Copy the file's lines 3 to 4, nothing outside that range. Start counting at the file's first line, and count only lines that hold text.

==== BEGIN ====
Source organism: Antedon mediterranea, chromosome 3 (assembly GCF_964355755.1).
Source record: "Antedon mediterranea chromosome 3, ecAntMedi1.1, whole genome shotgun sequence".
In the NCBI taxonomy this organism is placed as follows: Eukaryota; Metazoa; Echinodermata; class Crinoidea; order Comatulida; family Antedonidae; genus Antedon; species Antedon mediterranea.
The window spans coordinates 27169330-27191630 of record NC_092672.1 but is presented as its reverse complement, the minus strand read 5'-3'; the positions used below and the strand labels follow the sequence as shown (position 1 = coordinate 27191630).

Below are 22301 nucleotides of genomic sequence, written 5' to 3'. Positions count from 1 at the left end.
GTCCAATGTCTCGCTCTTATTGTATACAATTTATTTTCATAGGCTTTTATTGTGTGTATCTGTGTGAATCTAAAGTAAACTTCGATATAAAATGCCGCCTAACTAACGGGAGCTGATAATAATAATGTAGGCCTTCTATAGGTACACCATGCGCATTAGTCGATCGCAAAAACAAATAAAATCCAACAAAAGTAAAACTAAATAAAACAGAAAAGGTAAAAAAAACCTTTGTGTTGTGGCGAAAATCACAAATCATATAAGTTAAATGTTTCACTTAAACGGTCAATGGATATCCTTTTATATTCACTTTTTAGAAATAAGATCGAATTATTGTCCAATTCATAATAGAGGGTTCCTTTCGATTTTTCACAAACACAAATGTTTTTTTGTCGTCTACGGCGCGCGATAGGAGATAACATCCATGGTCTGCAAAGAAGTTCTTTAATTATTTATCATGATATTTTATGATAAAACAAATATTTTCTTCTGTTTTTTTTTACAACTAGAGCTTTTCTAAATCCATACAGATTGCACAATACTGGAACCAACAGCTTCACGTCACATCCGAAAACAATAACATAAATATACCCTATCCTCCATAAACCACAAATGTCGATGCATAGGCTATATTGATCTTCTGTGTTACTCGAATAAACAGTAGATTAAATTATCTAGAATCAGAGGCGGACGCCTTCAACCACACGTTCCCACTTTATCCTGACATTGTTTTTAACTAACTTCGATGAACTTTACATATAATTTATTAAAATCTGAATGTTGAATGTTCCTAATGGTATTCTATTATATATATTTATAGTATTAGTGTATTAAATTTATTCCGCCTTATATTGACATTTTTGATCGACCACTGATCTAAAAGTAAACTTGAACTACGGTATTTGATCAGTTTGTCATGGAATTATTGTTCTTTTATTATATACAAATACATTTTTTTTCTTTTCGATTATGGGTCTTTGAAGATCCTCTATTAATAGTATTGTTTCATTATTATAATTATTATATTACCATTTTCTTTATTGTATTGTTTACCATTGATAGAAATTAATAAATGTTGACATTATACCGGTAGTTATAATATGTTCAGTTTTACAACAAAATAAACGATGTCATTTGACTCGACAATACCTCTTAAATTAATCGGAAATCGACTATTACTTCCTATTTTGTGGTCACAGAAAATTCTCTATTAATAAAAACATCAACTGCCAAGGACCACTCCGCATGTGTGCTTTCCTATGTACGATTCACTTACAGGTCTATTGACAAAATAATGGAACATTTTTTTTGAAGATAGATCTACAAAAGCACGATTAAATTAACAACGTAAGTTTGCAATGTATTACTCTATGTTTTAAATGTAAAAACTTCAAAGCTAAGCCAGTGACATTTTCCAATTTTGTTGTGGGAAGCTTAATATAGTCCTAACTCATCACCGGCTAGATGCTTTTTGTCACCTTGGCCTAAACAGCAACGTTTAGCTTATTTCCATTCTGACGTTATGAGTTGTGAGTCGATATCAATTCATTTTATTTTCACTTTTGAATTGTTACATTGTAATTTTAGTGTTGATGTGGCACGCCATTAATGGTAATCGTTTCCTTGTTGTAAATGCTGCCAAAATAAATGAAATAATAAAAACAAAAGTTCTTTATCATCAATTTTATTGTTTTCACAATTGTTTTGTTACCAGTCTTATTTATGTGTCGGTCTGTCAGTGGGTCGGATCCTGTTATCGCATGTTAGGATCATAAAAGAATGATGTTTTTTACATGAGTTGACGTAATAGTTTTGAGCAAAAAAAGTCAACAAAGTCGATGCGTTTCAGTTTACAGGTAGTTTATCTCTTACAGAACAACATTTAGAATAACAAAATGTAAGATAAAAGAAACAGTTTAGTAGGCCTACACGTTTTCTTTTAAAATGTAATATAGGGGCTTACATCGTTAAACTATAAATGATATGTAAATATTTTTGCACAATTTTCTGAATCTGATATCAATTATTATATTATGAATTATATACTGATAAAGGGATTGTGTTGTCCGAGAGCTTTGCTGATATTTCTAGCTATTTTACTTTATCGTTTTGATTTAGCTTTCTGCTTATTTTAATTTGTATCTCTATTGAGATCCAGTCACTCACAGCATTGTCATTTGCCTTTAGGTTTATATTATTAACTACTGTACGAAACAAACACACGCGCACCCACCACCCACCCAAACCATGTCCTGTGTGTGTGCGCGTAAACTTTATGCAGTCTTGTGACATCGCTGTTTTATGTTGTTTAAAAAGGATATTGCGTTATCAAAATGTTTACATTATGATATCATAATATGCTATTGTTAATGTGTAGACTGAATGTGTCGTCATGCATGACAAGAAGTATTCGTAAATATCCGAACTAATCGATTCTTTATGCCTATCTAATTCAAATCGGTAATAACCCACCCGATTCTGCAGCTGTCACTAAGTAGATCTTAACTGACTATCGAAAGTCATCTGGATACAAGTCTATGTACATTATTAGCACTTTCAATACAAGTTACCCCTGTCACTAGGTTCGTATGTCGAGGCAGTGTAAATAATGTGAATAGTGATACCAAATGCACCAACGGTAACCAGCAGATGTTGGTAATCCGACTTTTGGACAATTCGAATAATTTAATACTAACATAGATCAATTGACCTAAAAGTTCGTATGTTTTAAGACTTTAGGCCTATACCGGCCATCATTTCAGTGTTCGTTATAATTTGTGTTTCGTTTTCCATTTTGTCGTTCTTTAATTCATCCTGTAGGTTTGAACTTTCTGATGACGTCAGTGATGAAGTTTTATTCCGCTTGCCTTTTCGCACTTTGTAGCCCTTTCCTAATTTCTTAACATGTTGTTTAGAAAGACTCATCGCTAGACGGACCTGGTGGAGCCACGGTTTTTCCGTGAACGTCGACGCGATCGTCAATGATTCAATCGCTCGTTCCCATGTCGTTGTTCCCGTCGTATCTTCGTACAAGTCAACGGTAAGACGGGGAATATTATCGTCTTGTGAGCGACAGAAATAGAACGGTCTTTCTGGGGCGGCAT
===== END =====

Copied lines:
In the NCBI taxonomy this organism is placed as follows: Eukaryota; Metazoa; Echinodermata; class Crinoidea; order Comatulida; family Antedonidae; genus Antedon; species Antedon mediterranea.
The window spans coordinates 27169330-27191630 of record NC_092672.1 but is presented as its reverse complement, the minus strand read 5'-3'; the positions used below and the strand labels follow the sequence as shown (position 1 = coordinate 27191630).